Just like our Christmas Carol today reminds us, I have heard Angels singing on High this past week. I am blessed to be the Pillar Pastor over our two AMAZING Preschools and last Wednesday and this Wednesday I have had the privilege of hearing the voices of over 300 children sing about the birth of Jesus and the love of God. Every year it brings tears to my eyes to hear the voices of children sing praise and celebration to God. That is after all what the Angels are doing in our Scripture lesson in the first few chapters of Luke.
Luke 2:13-15 says this.
“13 Suddenly a great company of the heavenly host appeared with the angel, praising God and saying,
14 “Glory to God in the highest heaven,
and on earth peace to those on whom his favor rests.”
15 When the angels had left them and gone into heaven, the shepherds said to one another, “Let’s go to Bethlehem and see this thing that has happened, which the Lord has told us about.”
I don’t know about you, but when I see the cuteness of little children singing, ringing bells and using hand motions with enthusiasm, I want to tell others about it. Because it is these HOLY moments that remind us why we are here to celebrate and why we are invited to share this good news with others.
This carol was originally written in French in the eighteen century and it reflects a common theme found throughout the history of Christian hymnody. Our United Methodist Discipleship resource reminds us that these kind of hymns have two parts; a cosmic chorus which begins in heaven with the angels. Then the “mountains in reply” echo back in response—antiphonally, symbolizing the participation of earth. What a beautiful example of what God is doing in and through us. What begins above is lived out below. When God begins a new and good work, it is always brought to fruition. Over and over again we see these thin places, where heaven and earth meet, and we are left changed in the process.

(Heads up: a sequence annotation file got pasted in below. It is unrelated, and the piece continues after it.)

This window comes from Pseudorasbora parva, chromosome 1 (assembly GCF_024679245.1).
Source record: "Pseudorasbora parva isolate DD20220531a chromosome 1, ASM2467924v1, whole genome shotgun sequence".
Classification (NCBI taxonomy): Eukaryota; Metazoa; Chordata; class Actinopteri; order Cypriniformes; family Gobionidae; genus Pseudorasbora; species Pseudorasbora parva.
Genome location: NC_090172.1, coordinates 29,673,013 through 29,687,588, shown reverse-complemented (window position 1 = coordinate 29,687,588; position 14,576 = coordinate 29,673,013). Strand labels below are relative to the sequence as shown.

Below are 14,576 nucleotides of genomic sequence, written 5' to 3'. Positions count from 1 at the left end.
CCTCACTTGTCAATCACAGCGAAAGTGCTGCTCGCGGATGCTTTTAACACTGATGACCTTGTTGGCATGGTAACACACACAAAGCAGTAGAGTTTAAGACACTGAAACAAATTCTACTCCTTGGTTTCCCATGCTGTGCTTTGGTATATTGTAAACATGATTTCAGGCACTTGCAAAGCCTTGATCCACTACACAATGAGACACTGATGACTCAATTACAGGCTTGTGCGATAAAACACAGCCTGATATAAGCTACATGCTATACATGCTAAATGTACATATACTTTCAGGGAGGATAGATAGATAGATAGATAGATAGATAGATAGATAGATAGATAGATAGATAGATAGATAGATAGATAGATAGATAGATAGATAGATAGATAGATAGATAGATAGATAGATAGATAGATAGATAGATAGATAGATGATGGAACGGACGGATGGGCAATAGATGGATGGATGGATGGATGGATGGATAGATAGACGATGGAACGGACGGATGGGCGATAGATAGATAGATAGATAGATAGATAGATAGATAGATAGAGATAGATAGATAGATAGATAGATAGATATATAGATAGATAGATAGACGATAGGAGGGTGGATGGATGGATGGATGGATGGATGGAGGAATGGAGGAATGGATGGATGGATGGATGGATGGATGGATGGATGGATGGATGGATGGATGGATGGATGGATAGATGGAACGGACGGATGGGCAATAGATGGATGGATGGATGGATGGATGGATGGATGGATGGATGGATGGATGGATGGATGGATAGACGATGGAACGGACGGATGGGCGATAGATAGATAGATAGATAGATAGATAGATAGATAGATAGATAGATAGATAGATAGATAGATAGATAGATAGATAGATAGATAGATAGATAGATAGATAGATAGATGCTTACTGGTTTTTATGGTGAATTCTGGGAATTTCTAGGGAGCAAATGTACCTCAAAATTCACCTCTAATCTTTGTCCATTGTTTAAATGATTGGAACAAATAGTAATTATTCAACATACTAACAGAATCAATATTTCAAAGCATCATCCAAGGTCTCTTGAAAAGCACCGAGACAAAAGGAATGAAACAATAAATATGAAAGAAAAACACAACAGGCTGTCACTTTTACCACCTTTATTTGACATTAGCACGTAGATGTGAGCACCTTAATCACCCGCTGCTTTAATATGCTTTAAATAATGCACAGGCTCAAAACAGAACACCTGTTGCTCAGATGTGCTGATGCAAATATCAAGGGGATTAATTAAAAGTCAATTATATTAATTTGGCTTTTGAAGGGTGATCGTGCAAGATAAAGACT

The three verses of this hymn invite us into the transformation through the order of the Scripture story. It begins with a festive spirit as the angels appear and invites all to come celebrate Christ’s birth with them. Then stanza two focuses on the Shepherds and the joy that these angel greetings brought them. And because the angel brings good news that the Messiah has been born, there is so much to celebrate! In the third stanza, we are invited to the party. We are offered a front row seat to come to Bethlehem and see how heaven and earth are one. I have said it before, and I will say it again, if you need help seeing the glory of God this Christmas season, look and listen to the children. They mimic and give witness to the holy moments of God like the angels did so long ago.
Whenever we encounter the Holy, we are transformed and see the world a little differently. This happened to me today, I was not feeling celebratory or joyous this week. It has been a lot for us over this last week. As you might imagine, there are a lot of demands on the lives of two pastors during the season of Christmas. I have let the busyness of this season as a full-time working mom, wife, daughter, sister, pastor…get the better of me. I wasn’t seeing the joy. But then there was a shift, a HOLY moment if you will, because there is something about children singing, smiling, waving at their loved ones and rocking their baby Jesus’ that reminds me that heaven and earth are in fact working together as one.
And so I encourage you, over the next five days to really focus on seeing the HOLY moments where heaven and earth meet. Don’t get distracted by the crazy schedules, the traffic, the to do lists, or family drama. If you need some help, look to the little children who remind us daily of the HOLY moments and emulate what it means to sing “Glory to God in the Highest Heaven!”